Key Points:

  • Boeing, in partnership with Spirit AeroSystems, has broadened their inspection regime for the 737 Max 8 due to a defect concerning improperly drilled holes.

  • Initially focused on automated drill issues, inspections have now extended to include hand-drilled holes.

  • Although Boeing remains committed to quality, concerns arise about meeting their 2023 delivery target of at least 400 jets.


SEATTLE — Boeing announced on Thursday a widening of its inspection parameters concerning the 737 Max 8 aircraft. This comes in the wake of a previously identified defect, in association with supplier Spirit AeroSystems. The initial problem was with holes drilled using an automated method in the aft pressure bulkhead, but the scope has now been extended to encompass manually drilled holes as well. This was first brought to light by The Air Current, an industry trade publication.

Boeing's Assurance and Regulatory Response

In a recent statement, Boeing emphasized its commitment to quality, mentioning, "We continue to take the time necessary to ensure each airplane meets our standards and regulatory requirements prior to ticketing and delivery." The magnitude of this expanded issue remains unspecified, especially concerning its potential impact on Boeing's ambitious target of delivering at least 400 737 jets by 2023. The company, however, refrained from commenting further due to the impending earnings announcement on October 25.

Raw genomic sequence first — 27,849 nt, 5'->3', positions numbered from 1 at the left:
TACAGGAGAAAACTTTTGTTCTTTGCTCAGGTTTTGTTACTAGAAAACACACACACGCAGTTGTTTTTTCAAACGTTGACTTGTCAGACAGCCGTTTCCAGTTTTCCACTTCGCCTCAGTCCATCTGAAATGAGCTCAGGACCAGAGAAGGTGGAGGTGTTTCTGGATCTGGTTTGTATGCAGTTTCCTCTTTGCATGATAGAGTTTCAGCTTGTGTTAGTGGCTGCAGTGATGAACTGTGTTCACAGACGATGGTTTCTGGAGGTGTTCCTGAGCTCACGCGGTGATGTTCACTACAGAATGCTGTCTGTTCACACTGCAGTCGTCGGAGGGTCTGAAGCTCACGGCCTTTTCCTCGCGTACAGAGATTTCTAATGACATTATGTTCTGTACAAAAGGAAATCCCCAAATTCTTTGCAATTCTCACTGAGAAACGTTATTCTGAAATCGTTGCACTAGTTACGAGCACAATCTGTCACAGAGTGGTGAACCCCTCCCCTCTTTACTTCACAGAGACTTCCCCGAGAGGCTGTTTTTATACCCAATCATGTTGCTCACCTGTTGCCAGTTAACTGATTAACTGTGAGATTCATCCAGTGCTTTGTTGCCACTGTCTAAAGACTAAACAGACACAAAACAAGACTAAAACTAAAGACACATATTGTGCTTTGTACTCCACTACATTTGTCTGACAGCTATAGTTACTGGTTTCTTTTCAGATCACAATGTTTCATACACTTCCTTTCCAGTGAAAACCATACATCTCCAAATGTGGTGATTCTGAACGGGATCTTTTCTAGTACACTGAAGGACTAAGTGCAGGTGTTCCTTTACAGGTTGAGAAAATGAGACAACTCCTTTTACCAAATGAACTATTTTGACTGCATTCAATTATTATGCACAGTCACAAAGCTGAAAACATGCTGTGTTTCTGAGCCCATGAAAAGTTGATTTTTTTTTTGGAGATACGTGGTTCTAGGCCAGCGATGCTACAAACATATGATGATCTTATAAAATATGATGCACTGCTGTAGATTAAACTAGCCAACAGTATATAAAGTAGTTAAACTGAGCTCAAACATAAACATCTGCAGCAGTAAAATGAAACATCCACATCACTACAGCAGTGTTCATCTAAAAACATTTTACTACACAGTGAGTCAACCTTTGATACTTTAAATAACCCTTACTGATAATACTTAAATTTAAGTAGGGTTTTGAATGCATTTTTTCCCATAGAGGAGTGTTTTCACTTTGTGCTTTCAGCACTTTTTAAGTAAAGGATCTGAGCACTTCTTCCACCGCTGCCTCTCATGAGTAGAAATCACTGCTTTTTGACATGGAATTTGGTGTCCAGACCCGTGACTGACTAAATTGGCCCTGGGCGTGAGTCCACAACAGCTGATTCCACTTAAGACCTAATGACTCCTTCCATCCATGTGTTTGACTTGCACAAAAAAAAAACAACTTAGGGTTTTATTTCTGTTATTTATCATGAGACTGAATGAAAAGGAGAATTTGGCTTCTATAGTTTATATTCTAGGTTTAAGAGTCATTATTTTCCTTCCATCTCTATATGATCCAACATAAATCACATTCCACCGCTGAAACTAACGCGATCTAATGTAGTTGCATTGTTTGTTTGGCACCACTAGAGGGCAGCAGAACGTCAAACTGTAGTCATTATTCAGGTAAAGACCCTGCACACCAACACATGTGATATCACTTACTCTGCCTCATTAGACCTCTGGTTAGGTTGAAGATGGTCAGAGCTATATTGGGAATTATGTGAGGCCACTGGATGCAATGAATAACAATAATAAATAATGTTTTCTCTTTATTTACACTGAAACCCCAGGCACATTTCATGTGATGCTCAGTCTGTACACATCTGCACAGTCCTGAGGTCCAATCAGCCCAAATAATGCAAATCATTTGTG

Early this week, The Federal Aviation Administration (FAA) was informed by Boeing about its initial findings, and in response, the FAA stated its awareness of the situation, assuring that there is no immediate threat to safety.

Spirit AeroSystems Collaboration and Delivery Implications:

Spirit AeroSystems continues to collaborate extensively with Boeing, focusing on the necessary rework associated with the aft pressure bulkhead. This ongoing effort stems from the previously identified production defect.

September witnessed a significant drop in Boeing's 737 MAX deliveries, marking the lowest since August 2021, a clear reflection of the challenges posed by the manufacturing glitch. Boeing's CFO, Brian West, previously indicated the company's trajectory towards achieving the "low end" of the 400-450 jets annual delivery target for the 737, notwithstanding the aft pressure bulkhead concerns. Yet, he highlighted that approximately 165 MAXs in production would undergo extensive x-ray examinations before transitioning to customers.